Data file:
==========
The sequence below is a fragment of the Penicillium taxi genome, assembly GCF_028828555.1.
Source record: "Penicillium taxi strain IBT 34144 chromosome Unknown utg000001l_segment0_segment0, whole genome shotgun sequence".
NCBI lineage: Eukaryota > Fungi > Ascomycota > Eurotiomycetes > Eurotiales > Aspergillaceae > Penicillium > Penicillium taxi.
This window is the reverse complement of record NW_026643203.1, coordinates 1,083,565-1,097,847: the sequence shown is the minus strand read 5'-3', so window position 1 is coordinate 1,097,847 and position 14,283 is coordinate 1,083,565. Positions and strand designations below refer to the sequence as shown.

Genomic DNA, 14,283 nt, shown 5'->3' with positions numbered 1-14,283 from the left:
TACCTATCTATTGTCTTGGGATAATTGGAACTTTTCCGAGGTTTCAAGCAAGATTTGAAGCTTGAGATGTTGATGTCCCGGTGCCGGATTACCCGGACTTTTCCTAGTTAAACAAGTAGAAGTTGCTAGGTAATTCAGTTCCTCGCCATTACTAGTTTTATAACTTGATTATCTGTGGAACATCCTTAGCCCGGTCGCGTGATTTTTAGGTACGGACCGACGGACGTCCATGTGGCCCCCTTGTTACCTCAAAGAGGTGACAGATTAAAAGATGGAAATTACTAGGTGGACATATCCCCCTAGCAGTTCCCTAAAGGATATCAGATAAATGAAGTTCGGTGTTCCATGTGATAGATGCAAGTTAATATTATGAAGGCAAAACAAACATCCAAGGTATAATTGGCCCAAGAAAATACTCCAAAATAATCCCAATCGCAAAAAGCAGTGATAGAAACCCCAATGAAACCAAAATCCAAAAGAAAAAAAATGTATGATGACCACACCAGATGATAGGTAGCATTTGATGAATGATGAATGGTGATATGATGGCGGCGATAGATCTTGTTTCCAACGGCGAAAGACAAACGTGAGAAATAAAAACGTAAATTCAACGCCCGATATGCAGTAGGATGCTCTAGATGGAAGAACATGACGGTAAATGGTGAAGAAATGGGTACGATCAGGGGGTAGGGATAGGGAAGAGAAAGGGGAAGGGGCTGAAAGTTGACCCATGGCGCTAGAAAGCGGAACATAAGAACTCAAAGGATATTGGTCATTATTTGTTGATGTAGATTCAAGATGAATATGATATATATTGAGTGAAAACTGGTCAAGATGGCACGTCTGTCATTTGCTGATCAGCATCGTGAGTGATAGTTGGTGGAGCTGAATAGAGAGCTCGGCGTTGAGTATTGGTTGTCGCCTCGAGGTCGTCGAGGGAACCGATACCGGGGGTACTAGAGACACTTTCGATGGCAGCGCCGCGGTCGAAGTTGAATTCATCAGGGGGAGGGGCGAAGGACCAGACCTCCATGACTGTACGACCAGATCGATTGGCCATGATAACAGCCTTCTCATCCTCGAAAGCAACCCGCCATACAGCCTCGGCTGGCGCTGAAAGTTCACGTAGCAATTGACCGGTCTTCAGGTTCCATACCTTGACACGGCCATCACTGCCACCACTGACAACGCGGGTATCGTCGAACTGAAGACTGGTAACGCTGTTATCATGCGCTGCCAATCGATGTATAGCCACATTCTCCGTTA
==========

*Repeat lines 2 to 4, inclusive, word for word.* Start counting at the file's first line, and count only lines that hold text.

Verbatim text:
Source record: "Penicillium taxi strain IBT 34144 chromosome Unknown utg000001l_segment0_segment0, whole genome shotgun sequence".
NCBI lineage: Eukaryota > Fungi > Ascomycota > Eurotiomycetes > Eurotiales > Aspergillaceae > Penicillium > Penicillium taxi.
This window is the reverse complement of record NW_026643203.1, coordinates 1,083,565-1,097,847: the sequence shown is the minus strand read 5'-3', so window position 1 is coordinate 1,097,847 and position 14,283 is coordinate 1,083,565. Positions and strand designations below refer to the sequence as shown.